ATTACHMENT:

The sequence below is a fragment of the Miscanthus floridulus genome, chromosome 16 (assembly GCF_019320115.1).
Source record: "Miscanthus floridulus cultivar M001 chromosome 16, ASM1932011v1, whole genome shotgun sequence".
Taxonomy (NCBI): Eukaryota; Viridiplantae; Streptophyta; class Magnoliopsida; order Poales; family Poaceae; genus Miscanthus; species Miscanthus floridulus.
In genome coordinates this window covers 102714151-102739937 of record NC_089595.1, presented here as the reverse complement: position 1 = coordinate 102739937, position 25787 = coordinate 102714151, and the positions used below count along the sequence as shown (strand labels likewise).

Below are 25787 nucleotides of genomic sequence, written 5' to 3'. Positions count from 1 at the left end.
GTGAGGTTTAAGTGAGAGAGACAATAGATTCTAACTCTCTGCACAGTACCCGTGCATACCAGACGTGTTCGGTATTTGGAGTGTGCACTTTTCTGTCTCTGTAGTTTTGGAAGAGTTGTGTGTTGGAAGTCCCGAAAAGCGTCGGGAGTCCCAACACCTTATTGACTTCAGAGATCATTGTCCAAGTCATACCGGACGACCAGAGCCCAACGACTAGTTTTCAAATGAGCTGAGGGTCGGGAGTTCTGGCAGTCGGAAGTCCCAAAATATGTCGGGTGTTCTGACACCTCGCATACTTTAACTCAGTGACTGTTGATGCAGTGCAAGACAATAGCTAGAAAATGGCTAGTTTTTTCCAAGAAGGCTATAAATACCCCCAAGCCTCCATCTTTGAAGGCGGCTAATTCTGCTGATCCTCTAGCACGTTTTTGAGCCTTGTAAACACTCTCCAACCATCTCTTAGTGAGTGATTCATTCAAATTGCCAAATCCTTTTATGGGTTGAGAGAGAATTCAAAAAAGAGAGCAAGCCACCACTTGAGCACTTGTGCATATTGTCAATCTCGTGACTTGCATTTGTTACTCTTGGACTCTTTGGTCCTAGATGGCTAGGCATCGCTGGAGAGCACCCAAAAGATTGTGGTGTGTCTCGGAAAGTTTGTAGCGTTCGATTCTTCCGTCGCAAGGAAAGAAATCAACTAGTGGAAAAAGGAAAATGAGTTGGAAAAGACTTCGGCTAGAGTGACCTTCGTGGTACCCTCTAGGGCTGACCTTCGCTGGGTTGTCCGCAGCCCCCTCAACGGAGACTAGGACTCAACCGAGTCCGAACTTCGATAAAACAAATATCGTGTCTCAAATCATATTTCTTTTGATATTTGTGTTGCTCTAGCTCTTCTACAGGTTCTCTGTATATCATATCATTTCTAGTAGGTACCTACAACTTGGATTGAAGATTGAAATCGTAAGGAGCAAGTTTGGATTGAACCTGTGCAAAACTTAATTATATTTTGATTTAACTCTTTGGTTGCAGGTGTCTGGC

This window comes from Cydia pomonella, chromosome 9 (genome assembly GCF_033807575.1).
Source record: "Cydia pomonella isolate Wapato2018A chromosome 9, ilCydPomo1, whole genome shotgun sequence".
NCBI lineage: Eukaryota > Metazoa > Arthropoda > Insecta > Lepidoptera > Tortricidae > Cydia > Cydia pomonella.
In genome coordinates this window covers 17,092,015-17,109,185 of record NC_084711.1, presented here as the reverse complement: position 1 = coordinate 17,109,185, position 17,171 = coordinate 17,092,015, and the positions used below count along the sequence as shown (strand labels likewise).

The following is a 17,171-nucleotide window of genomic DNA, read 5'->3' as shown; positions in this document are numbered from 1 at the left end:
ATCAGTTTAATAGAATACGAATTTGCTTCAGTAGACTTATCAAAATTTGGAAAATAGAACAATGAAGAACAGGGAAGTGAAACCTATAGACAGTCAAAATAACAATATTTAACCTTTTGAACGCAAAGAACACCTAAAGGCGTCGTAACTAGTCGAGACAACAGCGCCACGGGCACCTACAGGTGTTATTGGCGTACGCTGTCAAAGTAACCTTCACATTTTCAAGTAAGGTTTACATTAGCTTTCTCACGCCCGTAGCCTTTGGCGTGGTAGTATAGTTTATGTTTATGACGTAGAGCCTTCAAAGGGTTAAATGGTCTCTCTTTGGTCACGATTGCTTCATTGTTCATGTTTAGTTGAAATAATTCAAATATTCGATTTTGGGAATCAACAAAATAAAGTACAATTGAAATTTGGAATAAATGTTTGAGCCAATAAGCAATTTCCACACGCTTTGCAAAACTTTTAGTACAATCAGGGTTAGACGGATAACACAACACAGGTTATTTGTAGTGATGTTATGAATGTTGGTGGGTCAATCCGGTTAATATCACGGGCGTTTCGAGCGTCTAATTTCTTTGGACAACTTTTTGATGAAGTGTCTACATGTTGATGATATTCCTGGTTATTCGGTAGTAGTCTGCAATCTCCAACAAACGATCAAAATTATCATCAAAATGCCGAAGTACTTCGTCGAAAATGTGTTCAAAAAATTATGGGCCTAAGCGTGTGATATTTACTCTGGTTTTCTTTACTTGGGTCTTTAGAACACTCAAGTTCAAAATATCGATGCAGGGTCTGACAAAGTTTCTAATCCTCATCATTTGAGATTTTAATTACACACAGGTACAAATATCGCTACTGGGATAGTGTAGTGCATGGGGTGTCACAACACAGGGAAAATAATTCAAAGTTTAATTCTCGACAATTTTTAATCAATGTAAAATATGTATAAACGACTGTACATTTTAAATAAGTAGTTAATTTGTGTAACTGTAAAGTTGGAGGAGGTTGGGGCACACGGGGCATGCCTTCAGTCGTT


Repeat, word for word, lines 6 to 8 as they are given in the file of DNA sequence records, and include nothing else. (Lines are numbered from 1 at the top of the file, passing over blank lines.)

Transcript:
GTGAGGTTTAAGTGAGAGAGACAATAGATTCTAACTCTCTGCACAGTACCCGTGCATACCAGACGTGTTCGGTATTTGGAGTGTGCACTTTTCTGTCTCTGTAGTTTTGGAAGAGTTGTGTGTTGGAAGTCCCGAAAAGCGTCGGGAGTCCCAACACCTTATTGACTTCAGAGATCATTGTCCAAGTCATACCGGACGACCAGAGCCCAACGACTAGTTTTCAAATGAGCTGAGGGTCGGGAGTTCTGGCAGTCGGAAGTCCCAAAATATGTCGGGTGTTCTGACACCTCGCATACTTTAACTCAGTGACTGTTGATGCAGTGCAAGACAATAGCTAGAAAATGGCTAGTTTTTTCCAAGAAGGCTATAAATACCCCCAAGCCTCCATCTTTGAAGGCGGCTAATTCTGCTGATCCTCTAGCACGTTTTTGAGCCTTGTAAACACTCTCCAACCATCTCTTAGTGAGTGATTCATTCAAATTGCCAAATCCTTTTATGGGTTGAGAGAGAATTCAAAAAAGAGAGCAAGCCACCACTTGAGCACTTGTGCATATTGTCAATCTCGTGACTTGCATTTGTTACTCTTGGACTCTTTGGTCCTAGATGGCTAGGCATCGCTGGAGAGCACCCAAAAGATTGTGGTGTGTCTCGGAAAGTTTGTAGCGTTCGATTCTTCCGTCGCAAGGAAAGAAATCAACTAGTGGAAAAAGGAAAATGAGTTGGAAAAGACTTCGGCTAGAGTGACCTTCGTGGTACCCTCTAGGGCTGACCTTCGCTGGGTTGTCCGCAGCCCCCTCAACGGAGACTAGGACTCAACCGAGTCCGAACTTCGATAAAACAAATATCGTGTCTCAAATCATATTTCTTTTGATATTTGTGTTGCTCTAGCTCTTCTACAGGTTCTCTGTATATCATATCATTTCTAGTAGGTACCTACAACTTGGATTGAAGATTGAAATCGTAAGGAGCAAGTTTGGATTGAACCTGTGCAAAACTTAATTATATTTTGATTTAACTCTTTGGTTGCAGGTGTCTGGC

This window comes from Cydia pomonella, chromosome 9 (genome assembly GCF_033807575.1).
Source record: "Cydia pomonella isolate Wapato2018A chromosome 9, ilCydPomo1, whole genome shotgun sequence".